Wednesday, February 2, 2011
And Soon the Darkness (2010)
Two American girls are on a bicycle tour through remote Argentina, but decide to set out on their own for the last few days of their vacation. Stephanie (Amber Heard) is trying to get over a recent break-up while Ellie (Odette Yustman) is the more free-spirited, wild one. After the two have an argument, Stephanie leaves Ellie sunbathing alone by an isolated river. When Stephanie returns to reconcile with her friend, she finds Ellie missing. While searching for her friend and getting no help from the local police, Stephanie turns to a fellow American named Michael (Karl Urban) for help. However, it seems that even Michael has his own secrets that make Stephanie distrust him. With no one to trust, will Stephanie be able to find Ellie before this movie turns into another Turistas or Hostel? Hmmmm…I’m betting not…
I was ready and willing to give And Soon the Darkness a chance…I figured it might do something new and put a twist on the whole tourists-in-peril sub-genre. I was even willing to put up with the poor man’s versions of Megan Fox (Yustman) and Scarlett Johansson (Heard). The film started off okay…especially since it was actually filmed in Argentina and the vistas were pretty spectacular. However, the film didn’t offer anything unique in regards to its storyline, which really is a pity considering the beautiful location they had to work with. Instead it limps along the well-tread “torture porn” road with a bit of black market sex slavery thrown in for good measure. If I had wanted to see that I would have just re-watched the excellent Shuttle (watch it NOW if you haven’t seen it yet) instead of sitting through this bland “horror” film.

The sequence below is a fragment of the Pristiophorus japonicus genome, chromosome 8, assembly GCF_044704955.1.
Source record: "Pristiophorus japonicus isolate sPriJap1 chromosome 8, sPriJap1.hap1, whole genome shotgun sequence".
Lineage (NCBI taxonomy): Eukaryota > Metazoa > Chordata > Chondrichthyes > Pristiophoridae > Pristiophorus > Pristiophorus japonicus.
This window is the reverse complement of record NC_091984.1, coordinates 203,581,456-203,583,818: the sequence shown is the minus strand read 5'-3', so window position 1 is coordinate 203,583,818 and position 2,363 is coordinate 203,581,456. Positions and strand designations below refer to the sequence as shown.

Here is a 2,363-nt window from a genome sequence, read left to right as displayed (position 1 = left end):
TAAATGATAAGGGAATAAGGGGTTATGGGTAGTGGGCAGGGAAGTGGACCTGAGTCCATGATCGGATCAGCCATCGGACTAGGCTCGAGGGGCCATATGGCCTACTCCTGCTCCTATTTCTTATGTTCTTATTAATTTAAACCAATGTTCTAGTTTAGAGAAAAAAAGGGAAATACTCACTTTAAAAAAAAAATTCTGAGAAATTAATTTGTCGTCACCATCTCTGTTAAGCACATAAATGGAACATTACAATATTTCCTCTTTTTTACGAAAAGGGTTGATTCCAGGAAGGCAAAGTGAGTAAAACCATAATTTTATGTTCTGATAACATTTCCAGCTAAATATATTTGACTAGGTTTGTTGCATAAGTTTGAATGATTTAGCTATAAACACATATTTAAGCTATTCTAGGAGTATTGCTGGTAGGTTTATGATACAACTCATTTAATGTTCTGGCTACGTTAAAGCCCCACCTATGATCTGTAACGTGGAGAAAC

In fact “bland” is an apt word to describe And Soon the Darkness, as it applies to nearly everything in the film. Bland acting, bland writing, a bland storyline, bland torture…The only thing that wasn’t bland was the direction by Marcos Efron and the cinematography by Gabriel Beristain. Of course, the natural beauty of Argentina may have made capturing its loveliness easy! I would even go so far as to say that if the film was re-cut it could be used as a way to promote tourism for the country (providing they cut out all the kidnapping, unfriendly locals, crooked police and torture…which should be easy since the film doesn’t really boast many of these scenes).
If you’re looking for horror, though, you’ll be sadly disappointed with And Soon the Darkness. While it has some great touristy shots that look like they belong in National Geographic, the film’s storyline fails to evoke any real scares since its premise is something we’ve all seen before (and in better films). It tries for a slow burn but falters in that it never actually goes anywhere. By the time Stephanie figured out what was going on I was beyond caring anyway and I just had to throw my hands up in the air when the story went the clichéd way of so many other films. I was at the very least hoping for a bit of a twist at the end that would differentiate this film from its ilk, but no such luck.
What I do find interesting is that this film is actually a remake of a 1970’s film of the same name, something I did not find out until after viewing the 2010 version. Despite the remake’s failure, I’m just a little bit curious as to how the original compares and may seek it out. If it turns out to be a fantastic film, I may have to actually thank And Soon the Darkness for actually doing something for me besides showing me pretty pictures of Argentina. For now though, the only thing that And Soon the Darkness did was bore me to death…and make me want to visit rural Argentina, even though the film should have had the opposite effect in both instances.
Available on Amazon!